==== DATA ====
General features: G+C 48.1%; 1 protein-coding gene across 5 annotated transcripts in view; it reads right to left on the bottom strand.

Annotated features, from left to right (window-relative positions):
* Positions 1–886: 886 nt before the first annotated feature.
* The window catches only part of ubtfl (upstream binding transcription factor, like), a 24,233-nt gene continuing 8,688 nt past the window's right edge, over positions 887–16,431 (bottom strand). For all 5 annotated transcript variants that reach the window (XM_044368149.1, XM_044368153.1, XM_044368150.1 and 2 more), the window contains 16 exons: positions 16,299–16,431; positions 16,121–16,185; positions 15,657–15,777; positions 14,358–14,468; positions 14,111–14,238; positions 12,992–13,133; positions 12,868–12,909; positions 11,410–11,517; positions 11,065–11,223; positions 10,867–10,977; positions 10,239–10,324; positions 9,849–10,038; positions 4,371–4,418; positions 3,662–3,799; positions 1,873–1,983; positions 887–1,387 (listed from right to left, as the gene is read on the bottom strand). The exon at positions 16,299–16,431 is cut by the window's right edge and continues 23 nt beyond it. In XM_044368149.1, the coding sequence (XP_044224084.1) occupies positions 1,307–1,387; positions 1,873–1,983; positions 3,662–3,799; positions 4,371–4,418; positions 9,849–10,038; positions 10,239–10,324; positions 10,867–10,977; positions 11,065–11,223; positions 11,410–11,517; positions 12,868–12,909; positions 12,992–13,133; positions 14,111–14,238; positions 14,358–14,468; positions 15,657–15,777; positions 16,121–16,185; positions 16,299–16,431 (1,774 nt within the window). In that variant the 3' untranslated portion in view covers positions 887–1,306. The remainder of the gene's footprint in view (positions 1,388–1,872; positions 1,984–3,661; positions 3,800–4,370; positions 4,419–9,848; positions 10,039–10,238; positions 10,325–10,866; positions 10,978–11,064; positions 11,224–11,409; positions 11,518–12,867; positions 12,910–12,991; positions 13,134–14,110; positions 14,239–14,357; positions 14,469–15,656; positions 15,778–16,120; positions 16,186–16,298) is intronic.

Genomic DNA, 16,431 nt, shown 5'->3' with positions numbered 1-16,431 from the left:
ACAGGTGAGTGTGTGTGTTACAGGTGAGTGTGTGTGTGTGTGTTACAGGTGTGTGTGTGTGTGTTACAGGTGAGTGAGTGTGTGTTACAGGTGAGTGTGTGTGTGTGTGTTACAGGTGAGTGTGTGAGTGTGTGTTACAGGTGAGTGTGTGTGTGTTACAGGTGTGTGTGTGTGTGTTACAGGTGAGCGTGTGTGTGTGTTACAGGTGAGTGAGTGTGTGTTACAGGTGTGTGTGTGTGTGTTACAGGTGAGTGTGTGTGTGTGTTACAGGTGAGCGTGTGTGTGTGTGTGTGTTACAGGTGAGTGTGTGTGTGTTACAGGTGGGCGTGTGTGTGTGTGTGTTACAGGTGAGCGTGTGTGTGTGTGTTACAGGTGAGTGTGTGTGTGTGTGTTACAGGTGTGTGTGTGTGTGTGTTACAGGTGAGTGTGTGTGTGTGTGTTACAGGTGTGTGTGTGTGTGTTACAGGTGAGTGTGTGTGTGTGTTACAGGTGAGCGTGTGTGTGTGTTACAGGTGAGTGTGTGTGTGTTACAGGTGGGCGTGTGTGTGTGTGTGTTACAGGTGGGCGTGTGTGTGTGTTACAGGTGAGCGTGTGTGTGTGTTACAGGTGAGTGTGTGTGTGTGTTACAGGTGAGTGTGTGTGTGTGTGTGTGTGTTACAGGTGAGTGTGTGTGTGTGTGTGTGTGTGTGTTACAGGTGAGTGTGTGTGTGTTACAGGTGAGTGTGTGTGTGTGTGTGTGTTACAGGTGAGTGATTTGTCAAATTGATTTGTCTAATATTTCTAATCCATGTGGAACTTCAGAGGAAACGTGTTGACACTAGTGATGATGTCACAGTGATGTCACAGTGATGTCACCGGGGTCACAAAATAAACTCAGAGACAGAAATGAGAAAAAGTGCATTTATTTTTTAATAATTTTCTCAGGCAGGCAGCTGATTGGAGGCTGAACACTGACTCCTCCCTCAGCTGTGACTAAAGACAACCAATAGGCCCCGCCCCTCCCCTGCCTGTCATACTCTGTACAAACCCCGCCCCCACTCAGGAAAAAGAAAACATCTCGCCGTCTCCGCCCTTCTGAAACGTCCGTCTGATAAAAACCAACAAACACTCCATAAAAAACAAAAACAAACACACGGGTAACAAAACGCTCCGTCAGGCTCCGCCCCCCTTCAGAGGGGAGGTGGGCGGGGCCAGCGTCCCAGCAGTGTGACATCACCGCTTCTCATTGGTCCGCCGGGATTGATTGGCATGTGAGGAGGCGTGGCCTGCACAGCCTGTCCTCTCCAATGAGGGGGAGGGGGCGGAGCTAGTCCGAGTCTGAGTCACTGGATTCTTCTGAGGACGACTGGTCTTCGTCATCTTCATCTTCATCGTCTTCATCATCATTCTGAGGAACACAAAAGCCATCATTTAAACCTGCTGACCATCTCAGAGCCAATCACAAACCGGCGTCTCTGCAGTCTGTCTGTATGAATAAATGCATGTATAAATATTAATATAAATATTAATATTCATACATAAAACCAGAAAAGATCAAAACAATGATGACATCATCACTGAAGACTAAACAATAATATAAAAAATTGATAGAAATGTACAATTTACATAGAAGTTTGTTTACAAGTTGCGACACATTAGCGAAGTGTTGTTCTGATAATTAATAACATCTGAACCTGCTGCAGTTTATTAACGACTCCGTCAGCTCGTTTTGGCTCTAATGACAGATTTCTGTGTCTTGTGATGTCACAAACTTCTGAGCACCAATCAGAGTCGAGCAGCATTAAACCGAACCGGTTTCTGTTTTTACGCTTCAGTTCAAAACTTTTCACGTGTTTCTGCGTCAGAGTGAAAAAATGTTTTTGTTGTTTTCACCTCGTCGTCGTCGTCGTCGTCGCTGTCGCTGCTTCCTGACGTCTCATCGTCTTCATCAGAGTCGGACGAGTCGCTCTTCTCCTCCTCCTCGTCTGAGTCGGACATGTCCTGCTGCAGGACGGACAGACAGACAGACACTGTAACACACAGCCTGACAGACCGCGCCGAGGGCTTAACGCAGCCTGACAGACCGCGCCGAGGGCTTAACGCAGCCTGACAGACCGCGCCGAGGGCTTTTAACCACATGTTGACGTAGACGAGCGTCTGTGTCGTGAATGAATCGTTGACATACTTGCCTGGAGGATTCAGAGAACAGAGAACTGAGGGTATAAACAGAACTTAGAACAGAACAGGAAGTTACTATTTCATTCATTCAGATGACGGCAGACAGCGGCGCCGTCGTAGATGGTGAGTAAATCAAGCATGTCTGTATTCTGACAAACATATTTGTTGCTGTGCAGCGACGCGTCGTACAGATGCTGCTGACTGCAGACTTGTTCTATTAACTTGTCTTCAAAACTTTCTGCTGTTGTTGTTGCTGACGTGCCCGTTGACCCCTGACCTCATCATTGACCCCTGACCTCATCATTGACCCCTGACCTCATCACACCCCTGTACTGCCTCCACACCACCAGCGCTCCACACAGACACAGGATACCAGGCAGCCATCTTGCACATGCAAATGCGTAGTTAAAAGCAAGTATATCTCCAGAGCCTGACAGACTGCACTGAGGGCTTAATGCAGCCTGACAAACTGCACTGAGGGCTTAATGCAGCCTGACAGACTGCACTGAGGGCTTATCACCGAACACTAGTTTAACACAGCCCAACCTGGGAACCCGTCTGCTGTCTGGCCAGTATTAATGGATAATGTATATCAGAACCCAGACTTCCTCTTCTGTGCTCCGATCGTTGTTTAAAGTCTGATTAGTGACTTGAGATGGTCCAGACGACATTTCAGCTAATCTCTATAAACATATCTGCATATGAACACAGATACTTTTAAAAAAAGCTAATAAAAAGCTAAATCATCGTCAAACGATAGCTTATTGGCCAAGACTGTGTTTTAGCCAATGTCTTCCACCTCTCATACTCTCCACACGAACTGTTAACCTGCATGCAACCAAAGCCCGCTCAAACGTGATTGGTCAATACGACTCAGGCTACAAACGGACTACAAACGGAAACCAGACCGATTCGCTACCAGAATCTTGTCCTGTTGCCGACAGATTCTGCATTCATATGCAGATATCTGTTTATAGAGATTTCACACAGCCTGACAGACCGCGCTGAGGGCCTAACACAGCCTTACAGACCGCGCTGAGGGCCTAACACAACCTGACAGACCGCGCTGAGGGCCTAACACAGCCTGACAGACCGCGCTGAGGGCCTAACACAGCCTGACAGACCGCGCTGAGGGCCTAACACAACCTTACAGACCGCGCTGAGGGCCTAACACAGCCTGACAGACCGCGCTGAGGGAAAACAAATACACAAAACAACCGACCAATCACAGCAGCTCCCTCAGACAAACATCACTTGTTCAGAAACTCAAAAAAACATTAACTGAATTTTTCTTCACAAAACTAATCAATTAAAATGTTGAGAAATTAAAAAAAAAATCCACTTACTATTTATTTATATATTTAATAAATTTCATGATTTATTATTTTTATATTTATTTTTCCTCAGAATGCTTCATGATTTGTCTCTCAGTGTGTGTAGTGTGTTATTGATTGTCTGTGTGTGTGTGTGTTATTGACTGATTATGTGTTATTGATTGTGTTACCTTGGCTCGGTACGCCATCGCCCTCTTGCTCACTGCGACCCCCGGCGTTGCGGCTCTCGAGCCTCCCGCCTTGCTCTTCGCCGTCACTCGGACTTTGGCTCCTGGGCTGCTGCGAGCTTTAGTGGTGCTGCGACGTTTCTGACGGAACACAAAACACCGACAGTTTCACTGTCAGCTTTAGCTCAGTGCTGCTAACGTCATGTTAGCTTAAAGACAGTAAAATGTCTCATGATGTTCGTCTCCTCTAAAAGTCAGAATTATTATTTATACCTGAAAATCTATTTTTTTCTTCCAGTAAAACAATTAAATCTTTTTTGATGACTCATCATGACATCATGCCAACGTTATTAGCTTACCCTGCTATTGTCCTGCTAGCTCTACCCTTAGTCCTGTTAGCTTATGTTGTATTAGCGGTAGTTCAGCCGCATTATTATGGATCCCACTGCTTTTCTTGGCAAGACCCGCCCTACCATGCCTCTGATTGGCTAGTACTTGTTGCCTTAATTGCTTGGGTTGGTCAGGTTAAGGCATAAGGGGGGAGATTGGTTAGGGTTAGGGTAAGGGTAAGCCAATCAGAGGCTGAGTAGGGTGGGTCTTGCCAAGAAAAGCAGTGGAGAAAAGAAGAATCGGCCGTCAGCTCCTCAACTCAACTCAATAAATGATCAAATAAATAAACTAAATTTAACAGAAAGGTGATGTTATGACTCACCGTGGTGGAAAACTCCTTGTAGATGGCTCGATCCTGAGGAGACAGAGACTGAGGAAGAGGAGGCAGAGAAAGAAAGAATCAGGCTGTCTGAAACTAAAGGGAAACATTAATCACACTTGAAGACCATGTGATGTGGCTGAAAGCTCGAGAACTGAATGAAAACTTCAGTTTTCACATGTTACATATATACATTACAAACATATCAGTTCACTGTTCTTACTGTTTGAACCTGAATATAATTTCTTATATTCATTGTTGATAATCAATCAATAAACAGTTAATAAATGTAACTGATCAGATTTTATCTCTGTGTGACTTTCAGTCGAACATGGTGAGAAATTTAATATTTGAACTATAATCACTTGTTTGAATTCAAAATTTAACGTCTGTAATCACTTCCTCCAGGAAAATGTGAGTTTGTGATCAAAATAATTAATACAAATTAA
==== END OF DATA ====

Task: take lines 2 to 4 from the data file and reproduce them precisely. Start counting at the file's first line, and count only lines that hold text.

Annotated features, from left to right (window-relative positions):
* Positions 1–886: 886 nt before the first annotated feature.
* The window catches only part of ubtfl (upstream binding transcription factor, like), a 24,233-nt gene continuing 8,688 nt past the window's right edge, over positions 887–16,431 (bottom strand). For all 5 annotated transcript variants that reach the window (XM_044368149.1, XM_044368153.1, XM_044368150.1 and 2 more), the window contains 16 exons: positions 16,299–16,431; positions 16,121–16,185; positions 15,657–15,777; positions 14,358–14,468; positions 14,111–14,238; positions 12,992–13,133; positions 12,868–12,909; positions 11,410–11,517; positions 11,065–11,223; positions 10,867–10,977; positions 10,239–10,324; positions 9,849–10,038; positions 4,371–4,418; positions 3,662–3,799; positions 1,873–1,983; positions 887–1,387 (listed from right to left, as the gene is read on the bottom strand). The exon at positions 16,299–16,431 is cut by the window's right edge and continues 23 nt beyond it. In XM_044368149.1, the coding sequence (XP_044224084.1) occupies positions 1,307–1,387; positions 1,873–1,983; positions 3,662–3,799; positions 4,371–4,418; positions 9,849–10,038; positions 10,239–10,324; positions 10,867–10,977; positions 11,065–11,223; positions 11,410–11,517; positions 12,868–12,909; positions 12,992–13,133; positions 14,111–14,238; positions 14,358–14,468; positions 15,657–15,777; positions 16,121–16,185; positions 16,299–16,431 (1,774 nt within the window). In that variant the 3' untranslated portion in view covers positions 887–1,306. The remainder of the gene's footprint in view (positions 1,388–1,872; positions 1,984–3,661; positions 3,800–4,370; positions 4,419–9,848; positions 10,039–10,238; positions 10,325–10,866; positions 10,978–11,064; positions 11,224–11,409; positions 11,518–12,867; positions 12,910–12,991; positions 13,134–14,110; positions 14,239–14,357; positions 14,469–15,656; positions 15,778–16,120; positions 16,186–16,298) is intronic.